Horwath pressures Ontario to study environmental impact of Port Fuels plant
Andrea Horwath says she's putting public pressure on the provincial environment minister to order a full environment assessment on the planned Port Fuels gasification plant on Hamilton's waterfront.
The Ontario NDP leader and Hamilton Centre MP held a news conference Tuesday, flanked by community members and Coun. Matthew Green.
It's been a year since Horwath called on the ministry to order the full assessment, "bumping up" the project from a less stringent environmental screening it is now going through. Horwath said she doesn't know when the ministry will make a decision on that screening report, but given that so much time has passed, she wants to apply pressure.
"The minister needs to listen to the experts, listen to Hamiltonians and demand a full environmental assessment," she said.
Horwath isn't alone. City council has made a similar request, although even its own consultant says it's not likely. Coun. Sam Merulla it's "inevitable" that a decision will be made soon.
He won't be shocked if the ministry denies a bump up, he said.
"I'd be very surprised if they concurred with the community's needs because that's not reflective of how they've operated in the past," he said.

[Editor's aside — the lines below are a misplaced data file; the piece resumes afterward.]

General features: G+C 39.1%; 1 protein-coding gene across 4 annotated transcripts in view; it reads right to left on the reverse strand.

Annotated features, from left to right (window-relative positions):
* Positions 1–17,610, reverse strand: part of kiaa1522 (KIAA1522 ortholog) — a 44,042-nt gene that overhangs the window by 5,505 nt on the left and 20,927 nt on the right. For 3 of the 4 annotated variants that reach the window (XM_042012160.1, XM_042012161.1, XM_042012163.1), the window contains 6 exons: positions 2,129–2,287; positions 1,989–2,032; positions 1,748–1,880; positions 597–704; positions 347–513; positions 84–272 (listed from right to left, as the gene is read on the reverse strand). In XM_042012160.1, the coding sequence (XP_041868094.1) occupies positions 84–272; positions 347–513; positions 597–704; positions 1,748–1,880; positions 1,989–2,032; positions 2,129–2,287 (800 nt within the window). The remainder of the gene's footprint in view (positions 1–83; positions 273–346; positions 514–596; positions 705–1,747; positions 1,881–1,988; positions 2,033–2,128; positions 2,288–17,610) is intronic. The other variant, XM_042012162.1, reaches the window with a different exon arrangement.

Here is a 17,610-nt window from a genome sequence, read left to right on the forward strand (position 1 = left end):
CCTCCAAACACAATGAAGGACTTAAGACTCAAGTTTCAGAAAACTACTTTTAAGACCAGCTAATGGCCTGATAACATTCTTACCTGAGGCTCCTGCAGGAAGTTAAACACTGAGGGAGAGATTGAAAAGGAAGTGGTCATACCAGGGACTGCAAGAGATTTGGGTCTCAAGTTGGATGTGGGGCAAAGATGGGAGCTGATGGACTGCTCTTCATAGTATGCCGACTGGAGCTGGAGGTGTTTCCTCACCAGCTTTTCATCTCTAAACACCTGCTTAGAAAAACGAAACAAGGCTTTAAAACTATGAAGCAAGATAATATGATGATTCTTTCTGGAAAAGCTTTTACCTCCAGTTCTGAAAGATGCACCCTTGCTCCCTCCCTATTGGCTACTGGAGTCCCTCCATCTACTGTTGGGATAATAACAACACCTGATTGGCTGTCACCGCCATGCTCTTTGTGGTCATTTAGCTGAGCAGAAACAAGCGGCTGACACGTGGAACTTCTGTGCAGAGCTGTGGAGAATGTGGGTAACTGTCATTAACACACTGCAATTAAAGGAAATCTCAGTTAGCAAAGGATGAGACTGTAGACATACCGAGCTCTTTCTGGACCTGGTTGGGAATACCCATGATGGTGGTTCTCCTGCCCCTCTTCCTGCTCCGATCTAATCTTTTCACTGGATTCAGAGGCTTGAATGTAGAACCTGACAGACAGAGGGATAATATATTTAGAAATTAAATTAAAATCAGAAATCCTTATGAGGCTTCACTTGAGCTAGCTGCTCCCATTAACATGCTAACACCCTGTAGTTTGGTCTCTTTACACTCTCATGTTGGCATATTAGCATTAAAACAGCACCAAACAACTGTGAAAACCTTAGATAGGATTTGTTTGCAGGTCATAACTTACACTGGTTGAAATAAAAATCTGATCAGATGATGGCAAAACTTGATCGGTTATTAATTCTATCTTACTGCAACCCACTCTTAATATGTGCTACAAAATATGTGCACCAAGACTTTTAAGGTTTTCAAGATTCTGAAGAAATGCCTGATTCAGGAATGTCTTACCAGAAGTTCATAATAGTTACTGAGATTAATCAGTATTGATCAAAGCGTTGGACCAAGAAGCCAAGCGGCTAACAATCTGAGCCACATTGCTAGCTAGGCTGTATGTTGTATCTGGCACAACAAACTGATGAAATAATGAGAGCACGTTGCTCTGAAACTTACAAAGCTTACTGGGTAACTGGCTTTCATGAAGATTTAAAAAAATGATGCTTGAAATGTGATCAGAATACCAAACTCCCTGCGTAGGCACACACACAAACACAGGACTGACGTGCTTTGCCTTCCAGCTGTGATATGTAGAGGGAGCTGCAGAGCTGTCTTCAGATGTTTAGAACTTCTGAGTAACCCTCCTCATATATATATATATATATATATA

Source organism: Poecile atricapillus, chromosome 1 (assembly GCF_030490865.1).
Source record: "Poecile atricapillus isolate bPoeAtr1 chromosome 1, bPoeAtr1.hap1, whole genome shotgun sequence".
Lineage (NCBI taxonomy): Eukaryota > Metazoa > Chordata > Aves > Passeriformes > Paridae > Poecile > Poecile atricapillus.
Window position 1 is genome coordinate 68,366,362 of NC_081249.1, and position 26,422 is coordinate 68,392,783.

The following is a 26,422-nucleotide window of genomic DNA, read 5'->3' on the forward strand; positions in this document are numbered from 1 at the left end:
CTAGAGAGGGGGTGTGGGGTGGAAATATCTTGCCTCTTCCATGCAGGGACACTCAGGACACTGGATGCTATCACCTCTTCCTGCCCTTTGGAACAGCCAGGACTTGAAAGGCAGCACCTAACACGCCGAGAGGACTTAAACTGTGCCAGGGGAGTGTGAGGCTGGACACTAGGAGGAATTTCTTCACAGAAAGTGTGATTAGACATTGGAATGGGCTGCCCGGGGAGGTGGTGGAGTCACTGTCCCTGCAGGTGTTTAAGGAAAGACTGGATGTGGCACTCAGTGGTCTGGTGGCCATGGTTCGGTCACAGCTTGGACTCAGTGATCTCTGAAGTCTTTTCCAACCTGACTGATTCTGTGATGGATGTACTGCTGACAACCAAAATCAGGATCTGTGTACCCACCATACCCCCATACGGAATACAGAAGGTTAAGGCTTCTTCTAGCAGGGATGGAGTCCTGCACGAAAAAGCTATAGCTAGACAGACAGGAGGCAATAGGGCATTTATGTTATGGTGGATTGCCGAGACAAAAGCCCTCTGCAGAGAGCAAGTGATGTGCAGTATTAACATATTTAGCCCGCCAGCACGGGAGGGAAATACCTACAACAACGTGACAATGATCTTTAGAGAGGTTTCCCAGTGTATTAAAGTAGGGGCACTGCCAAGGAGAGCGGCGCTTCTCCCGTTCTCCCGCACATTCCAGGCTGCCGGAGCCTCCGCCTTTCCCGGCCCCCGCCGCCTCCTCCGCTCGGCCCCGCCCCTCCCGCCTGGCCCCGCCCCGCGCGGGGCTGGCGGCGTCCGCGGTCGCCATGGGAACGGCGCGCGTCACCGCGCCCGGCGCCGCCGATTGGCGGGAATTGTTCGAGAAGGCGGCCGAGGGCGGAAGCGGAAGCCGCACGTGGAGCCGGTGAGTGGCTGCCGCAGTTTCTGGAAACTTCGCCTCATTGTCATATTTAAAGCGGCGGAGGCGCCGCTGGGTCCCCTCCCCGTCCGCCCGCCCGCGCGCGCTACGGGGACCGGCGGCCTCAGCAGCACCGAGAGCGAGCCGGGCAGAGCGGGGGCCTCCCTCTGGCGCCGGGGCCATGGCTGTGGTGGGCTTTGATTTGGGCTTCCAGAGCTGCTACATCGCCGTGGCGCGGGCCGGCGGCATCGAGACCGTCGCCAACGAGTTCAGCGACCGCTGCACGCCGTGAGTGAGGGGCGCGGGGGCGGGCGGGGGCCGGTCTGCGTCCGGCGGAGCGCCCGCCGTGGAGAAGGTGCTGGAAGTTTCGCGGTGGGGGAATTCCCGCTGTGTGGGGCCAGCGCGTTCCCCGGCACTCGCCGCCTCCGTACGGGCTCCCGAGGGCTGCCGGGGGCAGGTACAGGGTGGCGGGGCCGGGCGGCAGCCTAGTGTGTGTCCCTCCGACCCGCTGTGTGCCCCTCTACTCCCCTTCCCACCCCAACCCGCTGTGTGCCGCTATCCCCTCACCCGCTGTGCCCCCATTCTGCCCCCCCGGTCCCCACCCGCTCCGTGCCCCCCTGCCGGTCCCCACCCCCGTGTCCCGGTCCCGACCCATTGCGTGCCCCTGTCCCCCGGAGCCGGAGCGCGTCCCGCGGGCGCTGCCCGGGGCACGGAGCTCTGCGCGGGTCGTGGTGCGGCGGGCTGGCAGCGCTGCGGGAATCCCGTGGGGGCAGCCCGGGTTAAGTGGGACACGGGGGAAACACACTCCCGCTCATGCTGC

"The ministry is more of a consultant to industry as opposed to an enforcement branch. I suspect they'll rubber stamp whatever (Port Fuels) wants."
Port Fuels is planning an energy-from-waste gasification plant on waterfront land owned by the Hamilton Port Authority.
The company says the plant will use gasplasma technology, which is ecofriendly and cutting edge, to process waste from around the harbour.
But those opposed worry about the project's impact on the environment and Hamilton's image.
What I don't want to happen is a decision to be made in the dark of night.- Andrea Horwath
Environment and Climate Change Minister Glen Murray has final say on screening report and whether the project should be bumped up. She said the environmental screening is not enough.
Ontario's independent environmental commissioner, she told media, has said that the ministry hasn't provided science-based rationale for moving away from full environmental assessments.
Robert Clark of Port Fuels said the technology has been reviewed by "many experts internationally and domestically."
So far, he said, the project aligns with Ontario environmental policy.
"Technically, we have met all their requirements so the request for a bump up by procedure and policy needs to have technical merit," he said.
"I believe we're offering to Ontario a very beneficial use for waste that's not currently being addressed."
But Horwath argues that the technology is relatively untested —this would be the first commercial scale application of the technology —and that means it should have a full assessment.
"This process has dragged on for some time," she said. "What I don't want to happen is a decision to be made in the dark of night without the minister and the government and the Liberals being clear about what the position of the city of Hamilton has been and a number of other activists."